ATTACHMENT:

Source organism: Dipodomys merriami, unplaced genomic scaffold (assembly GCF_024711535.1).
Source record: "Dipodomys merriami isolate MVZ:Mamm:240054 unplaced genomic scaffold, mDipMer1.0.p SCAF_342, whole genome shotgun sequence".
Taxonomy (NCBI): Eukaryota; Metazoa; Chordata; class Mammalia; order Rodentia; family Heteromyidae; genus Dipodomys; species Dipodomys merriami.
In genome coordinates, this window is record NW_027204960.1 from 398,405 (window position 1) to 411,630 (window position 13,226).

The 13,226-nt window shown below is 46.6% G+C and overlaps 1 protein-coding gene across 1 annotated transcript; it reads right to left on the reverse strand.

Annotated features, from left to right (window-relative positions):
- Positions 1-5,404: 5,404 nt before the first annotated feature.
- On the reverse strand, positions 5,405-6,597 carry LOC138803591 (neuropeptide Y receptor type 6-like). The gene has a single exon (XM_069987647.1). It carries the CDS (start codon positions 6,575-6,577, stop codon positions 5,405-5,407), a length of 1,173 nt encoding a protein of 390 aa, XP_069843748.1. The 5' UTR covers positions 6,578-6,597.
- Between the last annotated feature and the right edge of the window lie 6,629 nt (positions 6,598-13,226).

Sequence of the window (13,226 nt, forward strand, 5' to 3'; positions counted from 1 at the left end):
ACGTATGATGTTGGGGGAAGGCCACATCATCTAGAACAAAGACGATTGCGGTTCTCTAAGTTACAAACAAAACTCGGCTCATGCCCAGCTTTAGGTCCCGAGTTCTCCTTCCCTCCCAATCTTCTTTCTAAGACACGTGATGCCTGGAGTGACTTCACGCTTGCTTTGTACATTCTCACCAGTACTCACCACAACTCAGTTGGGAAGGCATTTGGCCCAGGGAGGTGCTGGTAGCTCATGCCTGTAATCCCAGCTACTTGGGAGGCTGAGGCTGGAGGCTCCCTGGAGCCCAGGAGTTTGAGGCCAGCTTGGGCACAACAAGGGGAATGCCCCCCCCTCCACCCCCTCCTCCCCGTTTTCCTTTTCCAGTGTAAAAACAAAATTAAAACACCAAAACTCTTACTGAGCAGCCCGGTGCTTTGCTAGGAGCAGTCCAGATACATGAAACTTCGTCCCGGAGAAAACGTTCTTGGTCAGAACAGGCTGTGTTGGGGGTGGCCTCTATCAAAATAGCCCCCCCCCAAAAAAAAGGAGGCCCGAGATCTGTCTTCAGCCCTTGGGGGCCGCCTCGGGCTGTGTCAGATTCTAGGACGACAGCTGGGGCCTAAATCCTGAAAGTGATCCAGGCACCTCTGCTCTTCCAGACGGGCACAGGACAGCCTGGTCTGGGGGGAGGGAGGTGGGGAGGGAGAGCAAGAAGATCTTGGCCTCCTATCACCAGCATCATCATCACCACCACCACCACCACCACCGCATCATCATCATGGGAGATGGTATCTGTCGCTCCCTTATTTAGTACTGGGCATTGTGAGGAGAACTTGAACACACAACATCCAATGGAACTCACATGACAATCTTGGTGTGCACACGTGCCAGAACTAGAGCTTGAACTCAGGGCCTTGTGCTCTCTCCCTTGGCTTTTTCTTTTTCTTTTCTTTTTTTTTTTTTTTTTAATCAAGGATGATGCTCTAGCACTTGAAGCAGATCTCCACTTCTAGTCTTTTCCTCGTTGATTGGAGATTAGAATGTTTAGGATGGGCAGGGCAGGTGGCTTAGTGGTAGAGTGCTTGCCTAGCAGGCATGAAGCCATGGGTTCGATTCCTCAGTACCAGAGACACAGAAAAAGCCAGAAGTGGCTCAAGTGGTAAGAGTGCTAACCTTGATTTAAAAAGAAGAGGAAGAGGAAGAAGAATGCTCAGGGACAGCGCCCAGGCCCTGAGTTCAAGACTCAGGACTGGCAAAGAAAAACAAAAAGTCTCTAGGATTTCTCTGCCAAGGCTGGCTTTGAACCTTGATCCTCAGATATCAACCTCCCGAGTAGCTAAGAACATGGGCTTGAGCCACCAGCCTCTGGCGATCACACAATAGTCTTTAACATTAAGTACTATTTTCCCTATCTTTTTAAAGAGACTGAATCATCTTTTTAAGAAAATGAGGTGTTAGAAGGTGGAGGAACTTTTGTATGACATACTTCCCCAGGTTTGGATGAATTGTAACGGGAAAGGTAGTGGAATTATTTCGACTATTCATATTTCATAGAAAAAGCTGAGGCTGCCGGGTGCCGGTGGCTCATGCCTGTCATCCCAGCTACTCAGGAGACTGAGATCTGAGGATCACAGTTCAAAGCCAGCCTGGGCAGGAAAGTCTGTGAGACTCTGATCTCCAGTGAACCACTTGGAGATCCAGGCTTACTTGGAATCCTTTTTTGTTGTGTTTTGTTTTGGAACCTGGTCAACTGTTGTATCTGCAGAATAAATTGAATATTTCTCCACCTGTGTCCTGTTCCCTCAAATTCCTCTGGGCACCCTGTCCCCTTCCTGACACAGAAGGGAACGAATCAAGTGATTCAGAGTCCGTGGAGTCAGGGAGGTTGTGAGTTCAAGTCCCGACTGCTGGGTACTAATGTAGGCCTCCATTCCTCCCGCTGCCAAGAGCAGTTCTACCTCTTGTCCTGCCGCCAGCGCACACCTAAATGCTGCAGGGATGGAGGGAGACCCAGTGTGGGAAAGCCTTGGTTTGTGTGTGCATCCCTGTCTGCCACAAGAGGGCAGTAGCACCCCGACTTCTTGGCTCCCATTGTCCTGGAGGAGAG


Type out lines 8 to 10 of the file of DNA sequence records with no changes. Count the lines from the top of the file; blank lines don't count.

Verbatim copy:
- On the reverse strand, positions 5,405-6,597 carry LOC138803591 (neuropeptide Y receptor type 6-like). The gene has a single exon (XM_069987647.1). It carries the CDS (start codon positions 6,575-6,577, stop codon positions 5,405-5,407), a length of 1,173 nt encoding a protein of 390 aa, XP_069843748.1. The 5' UTR covers positions 6,578-6,597.
- Between the last annotated feature and the right edge of the window lie 6,629 nt (positions 6,598-13,226).

Sequence of the window (13,226 nt, forward strand, 5' to 3'; positions counted from 1 at the left end):